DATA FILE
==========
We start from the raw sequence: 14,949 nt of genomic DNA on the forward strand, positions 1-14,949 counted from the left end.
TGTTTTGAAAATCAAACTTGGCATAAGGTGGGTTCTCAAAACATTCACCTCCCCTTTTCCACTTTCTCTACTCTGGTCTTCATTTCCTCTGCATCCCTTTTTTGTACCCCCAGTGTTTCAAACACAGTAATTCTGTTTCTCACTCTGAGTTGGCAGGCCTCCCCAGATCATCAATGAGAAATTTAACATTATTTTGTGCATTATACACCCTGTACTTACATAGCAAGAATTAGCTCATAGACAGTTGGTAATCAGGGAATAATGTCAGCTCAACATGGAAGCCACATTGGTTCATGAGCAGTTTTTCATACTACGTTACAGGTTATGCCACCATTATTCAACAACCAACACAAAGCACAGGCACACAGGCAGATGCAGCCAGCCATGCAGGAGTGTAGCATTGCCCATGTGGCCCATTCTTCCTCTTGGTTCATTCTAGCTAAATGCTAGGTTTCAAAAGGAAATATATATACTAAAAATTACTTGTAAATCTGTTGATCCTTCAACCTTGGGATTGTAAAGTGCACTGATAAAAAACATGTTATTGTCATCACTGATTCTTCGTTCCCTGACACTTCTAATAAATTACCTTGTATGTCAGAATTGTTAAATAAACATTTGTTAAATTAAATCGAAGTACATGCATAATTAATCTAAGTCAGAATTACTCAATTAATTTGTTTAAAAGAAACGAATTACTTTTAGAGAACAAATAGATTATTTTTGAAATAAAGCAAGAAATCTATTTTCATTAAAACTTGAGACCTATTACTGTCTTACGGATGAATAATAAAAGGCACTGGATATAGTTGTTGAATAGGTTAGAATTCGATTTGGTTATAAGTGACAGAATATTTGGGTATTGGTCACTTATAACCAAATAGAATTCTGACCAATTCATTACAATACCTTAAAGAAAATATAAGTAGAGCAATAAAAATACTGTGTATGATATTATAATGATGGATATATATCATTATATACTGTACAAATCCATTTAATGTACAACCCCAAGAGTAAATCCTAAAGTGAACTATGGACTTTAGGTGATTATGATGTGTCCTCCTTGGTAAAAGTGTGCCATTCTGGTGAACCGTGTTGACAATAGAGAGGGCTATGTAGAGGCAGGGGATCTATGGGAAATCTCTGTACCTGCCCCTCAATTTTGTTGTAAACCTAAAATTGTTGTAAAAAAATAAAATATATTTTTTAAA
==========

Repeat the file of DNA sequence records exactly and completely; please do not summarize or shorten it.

We start from the raw sequence: 14,949 nt of genomic DNA on the forward strand, positions 1-14,949 counted from the left end.
TGTTTTGAAAATCAAACTTGGCATAAGGTGGGTTCTCAAAACATTCACCTCCCCTTTTCCACTTTCTCTACTCTGGTCTTCATTTCCTCTGCATCCCTTTTTTGTACCCCCAGTGTTTCAAACACAGTAATTCTGTTTCTCACTCTGAGTTGGCAGGCCTCCCCAGATCATCAATGAGAAATTTAACATTATTTTGTGCATTATACACCCTGTACTTACATAGCAAGAATTAGCTCATAGACAGTTGGTAATCAGGGAATAATGTCAGCTCAACATGGAAGCCACATTGGTTCATGAGCAGTTTTTCATACTACGTTACAGGTTATGCCACCATTATTCAACAACCAACACAAAGCACAGGCACACAGGCAGATGCAGCCAGCCATGCAGGAGTGTAGCATTGCCCATGTGGCCCATTCTTCCTCTTGGTTCATTCTAGCTAAATGCTAGGTTTCAAAAGGAAATATATATACTAAAAATTACTTGTAAATCTGTTGATCCTTCAACCTTGGGATTGTAAAGTGCACTGATAAAAAACATGTTATTGTCATCACTGATTCTTCGTTCCCTGACACTTCTAATAAATTACCTTGTATGTCAGAATTGTTAAATAAACATTTGTTAAATTAAATCGAAGTACATGCATAATTAATCTAAGTCAGAATTACTCAATTAATTTGTTTAAAAGAAACGAATTACTTTTAGAGAACAAATAGATTATTTTTGAAATAAAGCAAGAAATCTATTTTCATTAAAACTTGAGACCTATTACTGTCTTACGGATGAATAATAAAAGGCACTGGATATAGTTGTTGAATAGGTTAGAATTCGATTTGGTTATAAGTGACAGAATATTTGGGTATTGGTCACTTATAACCAAATAGAATTCTGACCAATTCATTACAATACCTTAAAGAAAATATAAGTAGAGCAATAAAAATACTGTGTATGATATTATAATGATGGATATATATCATTATATACTGTACAAATCCATTTAATGTACAACCCCAAGAGTAAATCCTAAAGTGAACTATGGACTTTAGGTGATTATGATGTGTCCTCCTTGGTAAAAGTGTGCCATTCTGGTGAACCGTGTTGACAATAGAGAGGGCTATGTAGAGGCAGGGGATCTATGGGAAATCTCTGTACCTGCCCCTCAATTTTGTTGTAAACCTAAAATTGTTGTAAAAAAATAAAATATATTTTTTAAA